"Ménière's (say ""men-YEERS"") disease is an inner ear problem that affects your hearing and balance. It normally occurs in only one ear at a time. But over time, it develops in the other ear in up to half of those who have it. The disease usually occurs in people ages 40 to 60, but anyone can have it. "
The pathophysiology of Ménière's disease is not clearly understood. It was previously thought that Ménière's was closely correlated with endolymphatic hydrops, a condition in which endolymph builds up due to an obstruction in the endolymphatic sac. Hormones such as saccin and glycoproteins are produced in excess, which may relieve the blockage and cause vertigo due to the sudden release of endolymph across the sac.
The incidence is between 1:1000 and 1:2000 of the population; depending on the source. Both sexes are equally affected and it can occur at any age. About 7-10% of sufferers have a family history of the disease.Treatment of Ménière’s disease is aimed at reducing and controlling symptoms.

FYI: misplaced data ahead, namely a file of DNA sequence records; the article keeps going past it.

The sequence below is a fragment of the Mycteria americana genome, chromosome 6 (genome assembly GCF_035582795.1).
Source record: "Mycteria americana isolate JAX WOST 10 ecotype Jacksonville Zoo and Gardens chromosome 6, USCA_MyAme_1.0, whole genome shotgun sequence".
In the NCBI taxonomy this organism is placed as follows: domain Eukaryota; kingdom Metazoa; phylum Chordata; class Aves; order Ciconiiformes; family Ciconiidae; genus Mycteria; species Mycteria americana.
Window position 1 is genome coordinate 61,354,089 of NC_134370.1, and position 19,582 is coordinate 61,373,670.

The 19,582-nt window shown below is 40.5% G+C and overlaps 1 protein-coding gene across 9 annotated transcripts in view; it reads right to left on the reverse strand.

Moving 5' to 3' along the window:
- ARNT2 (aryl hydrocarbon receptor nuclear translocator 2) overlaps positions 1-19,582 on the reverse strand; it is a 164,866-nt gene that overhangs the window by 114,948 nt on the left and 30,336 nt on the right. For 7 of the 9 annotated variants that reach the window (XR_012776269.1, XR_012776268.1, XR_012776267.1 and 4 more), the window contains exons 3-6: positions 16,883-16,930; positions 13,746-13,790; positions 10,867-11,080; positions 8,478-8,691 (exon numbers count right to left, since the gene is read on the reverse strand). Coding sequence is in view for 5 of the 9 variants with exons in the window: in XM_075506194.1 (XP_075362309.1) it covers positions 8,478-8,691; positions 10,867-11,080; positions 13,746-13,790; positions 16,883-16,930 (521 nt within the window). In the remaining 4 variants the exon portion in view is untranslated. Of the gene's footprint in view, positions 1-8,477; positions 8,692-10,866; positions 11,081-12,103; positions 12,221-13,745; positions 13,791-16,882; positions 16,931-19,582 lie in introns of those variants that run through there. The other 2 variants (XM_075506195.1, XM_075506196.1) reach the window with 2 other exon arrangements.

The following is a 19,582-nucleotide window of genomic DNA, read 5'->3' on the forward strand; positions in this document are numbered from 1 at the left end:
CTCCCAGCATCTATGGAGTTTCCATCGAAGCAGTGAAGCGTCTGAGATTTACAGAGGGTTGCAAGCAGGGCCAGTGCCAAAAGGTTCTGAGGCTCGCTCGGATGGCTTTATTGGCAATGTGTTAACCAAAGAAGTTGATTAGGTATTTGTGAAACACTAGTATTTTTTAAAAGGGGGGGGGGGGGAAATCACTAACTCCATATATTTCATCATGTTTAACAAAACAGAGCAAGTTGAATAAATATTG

As Ménière’s is symptomatic, treatment will vary with the needs of each individual and includes medication, vestibular rehabilitation, diet and lifestyle changes, tinnitus management, hearing aids and counselling. In four out of five people non-surgical measures are sufficient to control the symptoms of Ménière’s disease; however, if vertigo remains a problem surgical procedures can help.
Major research on disease:
Studying the relationship between endolymph volume and inner ear function to determine how much endolymph is “too much.” Researchers are hoping to develop methods for manipulating inner ear fluids and treatments that could lower endolymph volume and reduce or eliminate dizziness.